OpenVPN Client Networks

In many cases, the OpenVPN connecting client is only a single IP address gaining remote access via the VPN tunnel.

Though there are situations where the OpenVPN connecting client has local networks defined, which the OpenVPN server endpoint would like to access.

Note → The additional OpenVPN configuration commands necessary to access client networks is performed only at the OpenVPN server endpoint.

The best way to describe this configuration is by an example:

Example Assumptions

For this example, the Server Network IPv4 NetMask is 10.8.1.0 255.255.255.0

Let us assume the client has a local network of 192.168.222.1/24 that we want the server endpoint to access.

Tip → While it should not matter in general, if all your clients support a Topology of subnet, it is suggested to specify that.

OpenVPN Server Configuration

The first step is to add the following Raw Commands to the server configuration:

Note → If you are using Topology “subnet” it is important to specify the route-gateway to the first (.1) address of your server IPv4 network. If you are not using Topology “subnet”, defining route-gateway is not necessary and it will create the route properly by default.

OpenVPN CCD File Configuration

Using the CLI (command line interface) create a file with the same name as the CommonName of your client, in this case “pbx3” in the ccd directory:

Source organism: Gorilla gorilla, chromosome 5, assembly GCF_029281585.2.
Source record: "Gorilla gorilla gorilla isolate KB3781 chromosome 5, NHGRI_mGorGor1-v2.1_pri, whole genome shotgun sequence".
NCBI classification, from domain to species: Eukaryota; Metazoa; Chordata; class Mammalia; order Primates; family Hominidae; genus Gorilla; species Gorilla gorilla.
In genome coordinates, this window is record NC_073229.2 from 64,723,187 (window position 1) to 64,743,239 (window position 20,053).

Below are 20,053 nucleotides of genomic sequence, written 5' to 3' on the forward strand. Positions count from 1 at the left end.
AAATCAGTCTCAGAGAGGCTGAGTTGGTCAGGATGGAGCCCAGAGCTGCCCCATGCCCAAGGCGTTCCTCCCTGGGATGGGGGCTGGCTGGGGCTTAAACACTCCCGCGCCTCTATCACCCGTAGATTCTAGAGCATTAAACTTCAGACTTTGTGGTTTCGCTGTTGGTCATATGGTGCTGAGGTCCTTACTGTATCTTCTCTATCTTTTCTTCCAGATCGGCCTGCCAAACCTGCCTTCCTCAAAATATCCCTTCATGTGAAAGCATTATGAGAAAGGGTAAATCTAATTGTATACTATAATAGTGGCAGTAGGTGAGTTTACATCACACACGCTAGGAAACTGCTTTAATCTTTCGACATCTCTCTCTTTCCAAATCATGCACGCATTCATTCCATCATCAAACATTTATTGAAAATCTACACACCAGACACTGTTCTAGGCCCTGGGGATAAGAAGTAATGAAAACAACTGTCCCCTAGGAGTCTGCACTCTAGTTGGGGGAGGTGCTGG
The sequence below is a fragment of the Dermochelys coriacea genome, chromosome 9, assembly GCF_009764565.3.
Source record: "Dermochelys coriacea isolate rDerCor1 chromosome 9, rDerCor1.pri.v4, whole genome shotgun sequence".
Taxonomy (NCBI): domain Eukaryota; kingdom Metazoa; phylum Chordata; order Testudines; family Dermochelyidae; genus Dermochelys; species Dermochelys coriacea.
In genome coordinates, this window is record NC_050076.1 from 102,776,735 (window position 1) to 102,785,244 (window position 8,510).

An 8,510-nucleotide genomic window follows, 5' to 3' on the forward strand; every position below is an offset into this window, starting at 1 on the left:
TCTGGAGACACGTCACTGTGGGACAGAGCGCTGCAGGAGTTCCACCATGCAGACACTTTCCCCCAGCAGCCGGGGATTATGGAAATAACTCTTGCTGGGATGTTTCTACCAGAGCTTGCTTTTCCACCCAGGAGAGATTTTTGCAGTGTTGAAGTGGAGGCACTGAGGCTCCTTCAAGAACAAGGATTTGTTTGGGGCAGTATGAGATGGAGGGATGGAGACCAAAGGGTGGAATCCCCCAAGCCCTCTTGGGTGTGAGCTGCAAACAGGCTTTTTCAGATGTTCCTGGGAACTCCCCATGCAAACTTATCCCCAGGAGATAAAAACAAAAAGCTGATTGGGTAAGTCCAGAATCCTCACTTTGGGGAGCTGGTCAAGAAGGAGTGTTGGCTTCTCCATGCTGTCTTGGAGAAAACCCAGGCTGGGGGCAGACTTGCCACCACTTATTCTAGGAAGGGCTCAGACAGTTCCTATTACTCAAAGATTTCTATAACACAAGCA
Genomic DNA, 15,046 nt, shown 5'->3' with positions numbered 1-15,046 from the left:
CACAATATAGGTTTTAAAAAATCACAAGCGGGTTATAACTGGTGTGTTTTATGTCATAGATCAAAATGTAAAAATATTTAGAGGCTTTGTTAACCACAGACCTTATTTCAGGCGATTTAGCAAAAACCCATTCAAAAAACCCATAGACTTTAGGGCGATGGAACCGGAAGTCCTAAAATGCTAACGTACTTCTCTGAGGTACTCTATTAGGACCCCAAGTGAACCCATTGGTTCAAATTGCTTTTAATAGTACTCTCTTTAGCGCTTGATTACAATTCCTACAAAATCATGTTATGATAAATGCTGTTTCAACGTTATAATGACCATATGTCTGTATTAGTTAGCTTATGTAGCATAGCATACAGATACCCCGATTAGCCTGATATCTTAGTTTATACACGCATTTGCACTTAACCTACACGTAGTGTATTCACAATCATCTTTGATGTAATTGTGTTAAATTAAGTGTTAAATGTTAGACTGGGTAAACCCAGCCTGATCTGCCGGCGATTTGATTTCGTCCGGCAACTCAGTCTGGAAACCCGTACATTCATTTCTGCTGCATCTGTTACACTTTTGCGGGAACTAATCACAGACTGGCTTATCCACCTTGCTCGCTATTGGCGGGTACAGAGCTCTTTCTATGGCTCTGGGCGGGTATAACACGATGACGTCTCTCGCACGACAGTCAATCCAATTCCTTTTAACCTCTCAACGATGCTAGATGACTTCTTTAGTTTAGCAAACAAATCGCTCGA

/mnt/kd/openvpn/ccd/pbx3

iroute 192.168.222.0 255.255.255.0

add the iroute command for the desired client network(s). Make sure your ccd file has “other” read permissions since OpenVPN runs with “nobody” privileges.

After the ccd file is created, it can later be edited via the Edit tab using the web interface, (AstLinux 1.1.1 and later).

So you might ask, “why do we need both a route and iroute command” ? The route command in the main server configuration adds a system wide route to the routing table, in contrast the ccd iroute command adds an internal route within OpenVPN. Therefore, the route command directs the packet to OpenVPN, and then the iroute command directs the packet to the proper OpenVPN client when connected.

Tip → The ccd files may be edited without having to restart the OpenVPN server, since every time a client connects matching the CommonName the latest ccd file contents will be used.

Tip → If a ccd file of DEFAULT exists, all non-matching CommonName clients will use it's file contents, though not required.

Finally, after all the above steps are completed substituting your network values, restart the OpenVPN Server, the proper routes should be in place when the OpenVPN client connects. If you still can't reach the client endpoint's network, read the next section on configuring the firewall at the client endpoint.

Firewall Configuration

By default, both at the OpenVPN client and server endpoints, the firewall prevents packets to the local LAN interfaces of each respective endpoint. This can be changed by accessing the Firewall Configuration sub-tab via the Network tab:

For each endpoint, select which LAN interface that is allowed to have access to the VPN tunnel.

In this example, at the client endpoint, the “1st LAN Interface” has a 192.168.222.1/24 network defined.